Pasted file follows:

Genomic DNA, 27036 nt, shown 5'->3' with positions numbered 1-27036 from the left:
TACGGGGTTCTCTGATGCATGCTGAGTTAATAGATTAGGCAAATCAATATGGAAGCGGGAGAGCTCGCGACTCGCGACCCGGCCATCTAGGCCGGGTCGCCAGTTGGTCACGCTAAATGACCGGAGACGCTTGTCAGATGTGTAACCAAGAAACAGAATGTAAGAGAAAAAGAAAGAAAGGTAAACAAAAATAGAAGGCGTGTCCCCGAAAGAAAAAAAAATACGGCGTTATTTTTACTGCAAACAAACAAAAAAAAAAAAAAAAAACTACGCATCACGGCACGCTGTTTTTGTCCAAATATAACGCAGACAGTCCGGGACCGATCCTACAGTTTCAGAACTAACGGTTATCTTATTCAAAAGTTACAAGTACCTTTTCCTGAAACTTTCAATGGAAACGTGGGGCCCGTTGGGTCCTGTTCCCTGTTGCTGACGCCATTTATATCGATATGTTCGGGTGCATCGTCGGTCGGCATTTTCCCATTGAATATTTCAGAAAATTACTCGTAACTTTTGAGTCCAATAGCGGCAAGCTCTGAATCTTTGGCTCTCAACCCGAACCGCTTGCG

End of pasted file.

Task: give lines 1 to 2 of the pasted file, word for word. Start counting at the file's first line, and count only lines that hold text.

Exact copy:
Genomic DNA, 27036 nt, shown 5'->3' with positions numbered 1-27036 from the left:
TACGGGGTTCTCTGATGCATGCTGAGTTAATAGATTAGGCAAATCAATATGGAAGCGGGAGAGCTCGCGACTCGCGACCCGGCCATCTAGGCCGGGTCGCCAGTTGGTCACGCTAAATGACCGGAGACGCTTGTCAGATGTGTAACCAAGAAACAGAATGTAAGAGAAAAAGAAAGAAAGGTAAACAAAAATAGAAGGCGTGTCCCCGAAAGAAAAAAAAATACGGCGTTATTTTTACTGCAAACAAACAAAAAAAAAAAAAAAAAACTACGCATCACGGCACGCTGTTTTTGTCCAAATATAACGCAGACAGTCCGGGACCGATCCTACAGTTTCAGAACTAACGGTTATCTTATTCAAAAGTTACAAGTACCTTTTCCTGAAACTTTCAATGGAAACGTGGGGCCCGTTGGGTCCTGTTCCCTGTTGCTGACGCCATTTATATCGATATGTTCGGGTGCATCGTCGGTCGGCATTTTCCCATTGAATATTTCAGAAAATTACTCGTAACTTTTGAGTCCAATAGCGGCAAGCTCTGAATCTTTGGCTCTCAACCCGAACCGCTTGCG